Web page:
Alec Nevala-Lee

Thoughts on art, creativity, and the writing life.

Archive for December 16th, 2012

“Sufficient art, cunning, or material…”

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Map of Middle-earth

I now wanted to try my hand at writing a really, stupendously long narrative and see whether I had sufficient art, cunning or material to make a really long narrative that would hold the average reader right through. One of the best forms for a long narrative is the adage found in The Hobbit, though in a much more elaborate form, of a pilgrimage and journey with an object. So that was inevitably the form I adopted.

J.R.R. Tolkien

As Tolkien knew, every novel, regardless of the scale or modesty of its conception, begins as a test that an author sets for himself. No matter how many times you’ve been through the process before, a novel always presents itself initially as a set of unanswered questions, both about the details of the actual story and about the author’s own talents and capabilities. And the only way of resolving such questions involves many months or years of sustained work that may, in the end, turn out to be fruitless or misguided. Reading the passage above, I’m fascinated by the fact that Tolkien’s original challenge to himself was simply to write a very long book that would hold the reader’s interest—an almost impossible proposition for most writers—and that his most crucial decision, to build the book around a pilgrimage or quest, was in some ways a technical solution to the problem of structuring this massive narrative.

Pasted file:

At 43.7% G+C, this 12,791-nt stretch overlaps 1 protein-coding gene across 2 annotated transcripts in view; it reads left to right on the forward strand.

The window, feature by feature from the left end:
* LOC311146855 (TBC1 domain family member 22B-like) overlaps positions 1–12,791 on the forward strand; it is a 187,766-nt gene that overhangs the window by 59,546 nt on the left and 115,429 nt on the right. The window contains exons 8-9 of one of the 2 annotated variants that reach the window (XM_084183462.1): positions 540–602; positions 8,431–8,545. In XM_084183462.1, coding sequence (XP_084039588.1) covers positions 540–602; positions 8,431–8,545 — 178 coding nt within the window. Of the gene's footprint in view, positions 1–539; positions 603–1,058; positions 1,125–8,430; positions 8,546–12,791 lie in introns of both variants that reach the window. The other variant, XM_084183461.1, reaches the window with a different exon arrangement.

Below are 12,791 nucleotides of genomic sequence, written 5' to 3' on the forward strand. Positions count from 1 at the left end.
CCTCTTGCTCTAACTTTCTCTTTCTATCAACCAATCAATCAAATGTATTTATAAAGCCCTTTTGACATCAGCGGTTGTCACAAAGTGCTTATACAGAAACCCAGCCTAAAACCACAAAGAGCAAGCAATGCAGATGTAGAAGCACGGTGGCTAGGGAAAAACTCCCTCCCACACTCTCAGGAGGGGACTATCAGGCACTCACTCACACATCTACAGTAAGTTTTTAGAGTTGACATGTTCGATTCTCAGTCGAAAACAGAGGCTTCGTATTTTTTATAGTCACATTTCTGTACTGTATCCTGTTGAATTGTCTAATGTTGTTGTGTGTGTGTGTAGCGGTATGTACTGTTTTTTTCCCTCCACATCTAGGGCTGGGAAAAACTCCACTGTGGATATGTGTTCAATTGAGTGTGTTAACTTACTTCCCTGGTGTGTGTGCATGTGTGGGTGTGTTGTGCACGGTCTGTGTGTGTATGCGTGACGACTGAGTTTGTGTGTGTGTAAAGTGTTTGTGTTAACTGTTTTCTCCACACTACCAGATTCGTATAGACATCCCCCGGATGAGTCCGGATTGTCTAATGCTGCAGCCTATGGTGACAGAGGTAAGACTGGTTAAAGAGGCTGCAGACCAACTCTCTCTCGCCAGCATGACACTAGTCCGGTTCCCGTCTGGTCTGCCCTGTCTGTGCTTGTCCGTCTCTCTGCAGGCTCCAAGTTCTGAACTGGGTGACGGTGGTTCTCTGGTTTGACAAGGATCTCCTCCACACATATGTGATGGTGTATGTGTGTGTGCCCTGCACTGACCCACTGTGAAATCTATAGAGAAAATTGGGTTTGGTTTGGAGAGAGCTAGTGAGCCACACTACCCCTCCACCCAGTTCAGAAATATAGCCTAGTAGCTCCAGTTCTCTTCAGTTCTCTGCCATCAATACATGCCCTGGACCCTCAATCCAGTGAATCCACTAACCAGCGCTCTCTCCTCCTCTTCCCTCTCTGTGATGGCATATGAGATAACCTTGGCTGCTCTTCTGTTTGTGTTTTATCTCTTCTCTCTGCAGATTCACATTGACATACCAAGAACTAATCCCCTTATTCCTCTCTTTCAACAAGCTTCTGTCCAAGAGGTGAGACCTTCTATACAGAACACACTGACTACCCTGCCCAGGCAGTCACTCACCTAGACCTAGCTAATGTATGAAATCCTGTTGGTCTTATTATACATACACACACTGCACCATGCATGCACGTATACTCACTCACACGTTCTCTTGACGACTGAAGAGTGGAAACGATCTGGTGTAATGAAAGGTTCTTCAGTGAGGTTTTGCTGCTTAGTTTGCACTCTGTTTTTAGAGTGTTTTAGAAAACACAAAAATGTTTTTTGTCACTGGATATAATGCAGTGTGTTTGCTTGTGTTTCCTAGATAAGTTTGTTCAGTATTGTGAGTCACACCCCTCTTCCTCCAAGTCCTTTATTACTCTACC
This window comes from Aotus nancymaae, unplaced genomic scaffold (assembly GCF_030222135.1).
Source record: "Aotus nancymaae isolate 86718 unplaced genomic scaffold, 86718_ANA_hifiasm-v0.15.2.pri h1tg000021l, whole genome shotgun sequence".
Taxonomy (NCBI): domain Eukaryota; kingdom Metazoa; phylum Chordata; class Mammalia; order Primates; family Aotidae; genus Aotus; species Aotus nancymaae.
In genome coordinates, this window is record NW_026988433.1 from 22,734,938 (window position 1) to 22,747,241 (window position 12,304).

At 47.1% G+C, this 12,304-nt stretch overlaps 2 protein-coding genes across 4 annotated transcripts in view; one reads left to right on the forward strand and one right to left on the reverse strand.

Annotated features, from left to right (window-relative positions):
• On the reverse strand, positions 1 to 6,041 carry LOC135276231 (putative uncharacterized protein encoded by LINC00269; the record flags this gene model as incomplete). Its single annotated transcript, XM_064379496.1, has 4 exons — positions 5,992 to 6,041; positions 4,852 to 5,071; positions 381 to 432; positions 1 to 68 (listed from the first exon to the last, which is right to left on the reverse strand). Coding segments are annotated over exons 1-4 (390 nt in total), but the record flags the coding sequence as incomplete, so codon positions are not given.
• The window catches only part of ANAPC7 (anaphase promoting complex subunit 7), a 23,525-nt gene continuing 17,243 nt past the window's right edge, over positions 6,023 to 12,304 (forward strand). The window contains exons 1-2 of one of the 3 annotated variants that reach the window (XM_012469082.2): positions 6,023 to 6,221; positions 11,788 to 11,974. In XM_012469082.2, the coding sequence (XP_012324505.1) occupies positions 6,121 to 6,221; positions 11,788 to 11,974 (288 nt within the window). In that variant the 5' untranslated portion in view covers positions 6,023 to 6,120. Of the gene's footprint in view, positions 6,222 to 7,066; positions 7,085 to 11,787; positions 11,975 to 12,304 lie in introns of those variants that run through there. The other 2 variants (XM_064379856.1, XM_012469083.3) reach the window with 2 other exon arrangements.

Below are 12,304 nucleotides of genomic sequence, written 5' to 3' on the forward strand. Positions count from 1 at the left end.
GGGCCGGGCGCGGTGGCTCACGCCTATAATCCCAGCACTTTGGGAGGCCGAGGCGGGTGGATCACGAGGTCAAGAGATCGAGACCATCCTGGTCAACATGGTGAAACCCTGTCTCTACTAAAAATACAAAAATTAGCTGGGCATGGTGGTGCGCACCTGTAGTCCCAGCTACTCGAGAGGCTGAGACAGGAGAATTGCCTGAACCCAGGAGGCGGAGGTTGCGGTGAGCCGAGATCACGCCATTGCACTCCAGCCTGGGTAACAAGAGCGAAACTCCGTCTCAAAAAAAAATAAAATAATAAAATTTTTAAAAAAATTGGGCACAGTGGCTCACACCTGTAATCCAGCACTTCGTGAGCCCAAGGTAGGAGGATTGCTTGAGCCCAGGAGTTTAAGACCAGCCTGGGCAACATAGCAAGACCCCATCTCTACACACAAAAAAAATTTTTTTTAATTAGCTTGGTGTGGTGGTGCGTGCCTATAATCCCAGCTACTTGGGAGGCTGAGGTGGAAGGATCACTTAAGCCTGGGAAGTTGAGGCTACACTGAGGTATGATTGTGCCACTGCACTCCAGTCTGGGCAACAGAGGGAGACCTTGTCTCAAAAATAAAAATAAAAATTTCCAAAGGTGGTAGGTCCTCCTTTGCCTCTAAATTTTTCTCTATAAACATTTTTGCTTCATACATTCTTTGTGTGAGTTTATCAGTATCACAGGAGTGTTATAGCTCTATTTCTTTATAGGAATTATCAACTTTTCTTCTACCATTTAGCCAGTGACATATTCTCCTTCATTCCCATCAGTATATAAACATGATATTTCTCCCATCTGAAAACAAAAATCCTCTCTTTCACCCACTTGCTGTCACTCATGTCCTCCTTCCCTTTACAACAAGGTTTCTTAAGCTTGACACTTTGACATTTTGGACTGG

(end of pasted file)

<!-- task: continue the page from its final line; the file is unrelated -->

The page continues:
And the key word here is cunning. Tolkien never had any reason to doubt his own intelligence, or his ability to generate extraordinary amounts of material for his imagined legendarium, but the tactical, tricky, flexible craft required to keep the pages turning was another matter entirely, and there’s no particular reason to believe that even a professor of philology at Oxford would have the skills required. (For one thing, they seem to have largely eluded Tolkien’s posthumous editors.) Reading Tolkien’s letters, you get a sense of a very shrewd storyteller who is well aware of the workings and practicalities of his carefully constructed fantasy, as in his treatment of those notorious eagles: “The Eagles are a dangerous ‘machine,'” he writes. “I have used them sparingly, and that is the absolute limit of their credibility or usefulness.” Credibility, usefulness, cunning—these are the words of a writer highly attuned to the tricks of the trade. We’re all on a similar journey. And the road goes ever on.

Written by nevalalee

December 16, 2012 at 9:50 am

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